The suddenly hip social networking site Ello experienced its first major outage today, suffering a Distributed Denial of Service attack that brought it down for approximately 45 minutes. The company says that it was able to fix the issue by blocking the IP addresses responsible for the attack.

34
Brooks Newmark scandal: Woman whose photo was hijacked by tabloid says MP 'did nothing wrong' - Telegraph

Mother whose picture was used to create fake Twitter 'honeytrap' profile sympathises with disgraced minister and voices concern about tabloid newspaper's activities

35
A Wearable Drone That Launches Off Your Wrist To Take Your Selfie | TechCrunch

“Oh man, this would make a great picture. I wish there was someone else here to take our picture for us so we didn’t have to take a selfie!”

36
Ken Shirriff's blog: Mining Bitcoin with pencil and paper: 0.67 hashes per day

I decided to see how practical it would be to mine Bitcoin with pencil and paper. It turns out that the SHA-256 algorithm used for mining is pretty simple and can in fact be done by hand. Not surprisingly, the process is extremely slow compared to hardware mining and is entirely impractical. But performing the algorithm manually is a good way to understand exactly how it works. A pencil-and-paper round of SHA-256 The mining process Bitcoin mining is a key part of the security of the Bitcoin system. The idea is that Bitcoin miners group a bunch of Bitcoin transactions into a block, then repeatedly perform a cryptographic operation called hashing zillions of times until someone finds a special extremely rare hash value. At this point, the block has been mined and becomes part of the Bitcoin block chain. The hashing task itself doesn't accomplish anything useful in itself, but because finding a successful block is so difficult, it ensures that no individual has the resources to take over the Bitcoin system. For more details on mining, see my Bitcoin mining article . A cryptographic hash function takes a block of input data and creates a smaller, unpredictable output.

37
Apple iPhone 6 bending fears 'seem overblown'

Initial reports by users of bending iPhone 6 Plus phones were followed up by video tests displaying a bent 6 Plus. Some reviewers of the smartphone have also found that their iPhone 6 Plus phones were either bent initially or bent during the course of their testing. The Guardian has not seen bending during testing of the iPhone 6 Plus, though it was not carried in trouser pockets.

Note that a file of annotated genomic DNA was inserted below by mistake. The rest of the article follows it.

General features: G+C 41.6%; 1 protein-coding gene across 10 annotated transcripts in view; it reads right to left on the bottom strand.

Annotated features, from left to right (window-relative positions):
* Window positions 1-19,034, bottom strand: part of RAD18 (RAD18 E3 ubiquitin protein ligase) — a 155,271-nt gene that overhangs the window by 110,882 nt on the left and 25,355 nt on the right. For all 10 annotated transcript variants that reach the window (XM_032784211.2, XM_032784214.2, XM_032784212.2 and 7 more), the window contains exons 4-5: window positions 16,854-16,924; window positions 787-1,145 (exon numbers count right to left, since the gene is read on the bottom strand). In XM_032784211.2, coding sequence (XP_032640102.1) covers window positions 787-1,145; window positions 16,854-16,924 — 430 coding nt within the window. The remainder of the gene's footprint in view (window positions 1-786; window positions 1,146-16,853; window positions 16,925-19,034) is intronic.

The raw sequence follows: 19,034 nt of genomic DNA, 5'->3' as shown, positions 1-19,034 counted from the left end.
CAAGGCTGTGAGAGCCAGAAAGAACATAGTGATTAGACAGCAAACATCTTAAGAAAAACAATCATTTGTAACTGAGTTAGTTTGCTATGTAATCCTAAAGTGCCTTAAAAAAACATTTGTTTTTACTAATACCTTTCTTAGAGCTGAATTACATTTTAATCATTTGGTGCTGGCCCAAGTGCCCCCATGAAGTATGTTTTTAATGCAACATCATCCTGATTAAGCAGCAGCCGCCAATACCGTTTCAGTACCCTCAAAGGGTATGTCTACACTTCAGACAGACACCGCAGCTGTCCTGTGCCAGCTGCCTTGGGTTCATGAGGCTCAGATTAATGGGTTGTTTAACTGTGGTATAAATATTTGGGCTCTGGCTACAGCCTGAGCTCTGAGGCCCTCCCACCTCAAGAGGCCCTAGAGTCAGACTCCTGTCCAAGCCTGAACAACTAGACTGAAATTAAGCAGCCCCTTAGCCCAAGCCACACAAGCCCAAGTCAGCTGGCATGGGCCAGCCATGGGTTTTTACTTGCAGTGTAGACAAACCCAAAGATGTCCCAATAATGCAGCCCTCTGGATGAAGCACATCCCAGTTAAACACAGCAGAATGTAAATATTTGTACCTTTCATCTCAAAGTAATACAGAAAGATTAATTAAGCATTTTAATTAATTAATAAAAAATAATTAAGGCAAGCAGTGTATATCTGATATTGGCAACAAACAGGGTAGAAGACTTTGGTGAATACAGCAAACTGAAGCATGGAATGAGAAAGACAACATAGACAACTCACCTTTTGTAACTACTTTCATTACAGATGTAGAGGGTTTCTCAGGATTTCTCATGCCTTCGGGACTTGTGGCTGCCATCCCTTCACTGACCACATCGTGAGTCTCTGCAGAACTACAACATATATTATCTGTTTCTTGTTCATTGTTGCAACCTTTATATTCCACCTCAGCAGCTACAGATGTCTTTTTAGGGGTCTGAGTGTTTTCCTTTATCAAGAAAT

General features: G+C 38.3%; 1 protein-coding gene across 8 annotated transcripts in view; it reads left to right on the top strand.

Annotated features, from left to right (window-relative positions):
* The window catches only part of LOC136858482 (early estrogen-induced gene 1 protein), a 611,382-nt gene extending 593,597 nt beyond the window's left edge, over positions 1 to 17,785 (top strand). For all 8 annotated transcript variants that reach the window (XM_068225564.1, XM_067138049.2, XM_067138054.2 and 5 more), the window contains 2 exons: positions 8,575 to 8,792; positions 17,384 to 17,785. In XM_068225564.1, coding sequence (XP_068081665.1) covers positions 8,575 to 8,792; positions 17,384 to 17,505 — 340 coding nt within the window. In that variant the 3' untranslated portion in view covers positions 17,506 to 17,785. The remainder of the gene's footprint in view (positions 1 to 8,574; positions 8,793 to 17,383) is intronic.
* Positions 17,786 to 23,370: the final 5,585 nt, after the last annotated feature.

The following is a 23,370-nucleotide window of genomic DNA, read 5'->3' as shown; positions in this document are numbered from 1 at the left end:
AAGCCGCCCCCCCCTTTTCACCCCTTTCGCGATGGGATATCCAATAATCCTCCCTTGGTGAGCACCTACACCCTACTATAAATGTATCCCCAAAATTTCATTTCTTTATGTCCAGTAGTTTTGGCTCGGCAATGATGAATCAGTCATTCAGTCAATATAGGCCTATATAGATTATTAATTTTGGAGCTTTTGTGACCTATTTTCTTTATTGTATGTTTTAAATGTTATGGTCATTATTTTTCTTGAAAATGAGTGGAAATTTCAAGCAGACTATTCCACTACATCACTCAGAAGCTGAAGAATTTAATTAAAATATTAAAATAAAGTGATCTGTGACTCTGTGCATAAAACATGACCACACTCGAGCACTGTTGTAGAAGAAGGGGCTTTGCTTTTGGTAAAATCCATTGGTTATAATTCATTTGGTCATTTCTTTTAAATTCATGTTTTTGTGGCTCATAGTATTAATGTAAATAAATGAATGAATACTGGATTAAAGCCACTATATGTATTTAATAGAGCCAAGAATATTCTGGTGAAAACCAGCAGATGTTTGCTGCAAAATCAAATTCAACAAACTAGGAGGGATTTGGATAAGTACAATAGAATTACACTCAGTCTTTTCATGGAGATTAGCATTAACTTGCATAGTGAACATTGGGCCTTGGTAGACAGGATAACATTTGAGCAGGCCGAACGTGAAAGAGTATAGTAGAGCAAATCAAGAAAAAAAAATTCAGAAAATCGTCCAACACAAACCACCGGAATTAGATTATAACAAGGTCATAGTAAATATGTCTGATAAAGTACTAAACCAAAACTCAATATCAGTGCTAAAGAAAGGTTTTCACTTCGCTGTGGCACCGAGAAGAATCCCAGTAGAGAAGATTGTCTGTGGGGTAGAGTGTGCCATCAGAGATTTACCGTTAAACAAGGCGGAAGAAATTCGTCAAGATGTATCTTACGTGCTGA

38 Vista Equity to buy Tibco Software for $4.3 billion

(Reuters) - Business software maker Tibco Software Inc ( TIBX.O ) on Monday agreed to be bought by private equity firm Vista Equity Partners for $4.3 billion, the latest software company to go private after becoming a target for activist investors.

39
CloudFlare reveals 'Universal SSL': Free, headache-free encryption for websites

Having encryption may not seem important to a small blog, but it’s critical to advancing the “encrypted-by-default future” of the Internet, according to CloudFlare. Every byte that’s protected makes life more difficult for those who wish to intercept, throttle, or censor the web, the company said in a blog post on Monday.

40
Hey Amazon Web Services: Time to open up

So when Jeff Barr opens that Amazon Web Services blog entry with "Today I’ve received a few questions about a maintenance update," it raises some red flags. No, Amazon isn't beholden to anybody to reveal more about AWS. And in total fairness, Amazon Web Services has really picked up its game with talking to the developers who make up its core audience with more local events and its Re:Invent conference. But some days, it seems like all we hear about Amazon Web Services are price cuts, outages, and bizarre server reboots. It doesn't always inspire a huge degree of trust. So maybe -- just maybe -- opening up a little bit wouldn't be the worst thing.

41
Garmin Vivosmart Review: Part Activity Tracker, Part Smartwatch, All Awesome | TechCrunch

Meet the Garmin Vivosmart . It’s a no-nonsense combination of an activity tracker and smartwatch. And that’s why I love the Vivosmart. It’s not flashy, but rather mundane. Utilitarian. It’s purpose-built and rugged but supremely enjoyable. The Garmin Vivosmart is the best fitness-focused activity tracker yet.

42
UK orders 'sharing economy' review - but workers need not apply